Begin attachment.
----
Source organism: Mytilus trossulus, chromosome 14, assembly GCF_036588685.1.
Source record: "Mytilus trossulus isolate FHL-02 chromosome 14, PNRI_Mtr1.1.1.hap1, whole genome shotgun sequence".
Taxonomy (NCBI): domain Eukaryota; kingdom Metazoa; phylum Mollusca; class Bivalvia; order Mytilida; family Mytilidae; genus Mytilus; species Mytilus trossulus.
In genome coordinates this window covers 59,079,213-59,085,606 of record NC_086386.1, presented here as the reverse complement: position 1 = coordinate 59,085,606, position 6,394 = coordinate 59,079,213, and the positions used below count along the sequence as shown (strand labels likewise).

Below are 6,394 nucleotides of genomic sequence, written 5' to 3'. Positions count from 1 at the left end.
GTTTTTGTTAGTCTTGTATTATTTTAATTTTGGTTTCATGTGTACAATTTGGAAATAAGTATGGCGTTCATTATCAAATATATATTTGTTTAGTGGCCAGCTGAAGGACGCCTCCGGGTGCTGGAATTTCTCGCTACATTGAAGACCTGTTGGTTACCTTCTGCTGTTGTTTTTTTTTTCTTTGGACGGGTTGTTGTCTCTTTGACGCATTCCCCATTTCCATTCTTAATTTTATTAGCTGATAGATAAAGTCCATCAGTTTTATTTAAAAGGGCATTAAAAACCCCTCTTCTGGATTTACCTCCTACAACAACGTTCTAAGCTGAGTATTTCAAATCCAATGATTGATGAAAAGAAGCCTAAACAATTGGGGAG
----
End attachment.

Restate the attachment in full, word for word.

Source organism: Mytilus trossulus, chromosome 14, assembly GCF_036588685.1.
Source record: "Mytilus trossulus isolate FHL-02 chromosome 14, PNRI_Mtr1.1.1.hap1, whole genome shotgun sequence".
Taxonomy (NCBI): domain Eukaryota; kingdom Metazoa; phylum Mollusca; class Bivalvia; order Mytilida; family Mytilidae; genus Mytilus; species Mytilus trossulus.
In genome coordinates this window covers 59,079,213-59,085,606 of record NC_086386.1, presented here as the reverse complement: position 1 = coordinate 59,085,606, position 6,394 = coordinate 59,079,213, and the positions used below count along the sequence as shown (strand labels likewise).

Below are 6,394 nucleotides of genomic sequence, written 5' to 3'. Positions count from 1 at the left end.
GTTTTTGTTAGTCTTGTATTATTTTAATTTTGGTTTCATGTGTACAATTTGGAAATAAGTATGGCGTTCATTATCAAATATATATTTGTTTAGTGGCCAGCTGAAGGACGCCTCCGGGTGCTGGAATTTCTCGCTACATTGAAGACCTGTTGGTTACCTTCTGCTGTTGTTTTTTTTTTCTTTGGACGGGTTGTTGTCTCTTTGACGCATTCCCCATTTCCATTCTTAATTTTATTAGCTGATAGATAAAGTCCATCAGTTTTATTTAAAAGGGCATTAAAAACCCCTCTTCTGGATTTACCTCCTACAACAACGTTCTAAGCTGAGTATTTCAAATCCAATGATTGATGAAAAGAAGCCTAAACAATTGGGGAG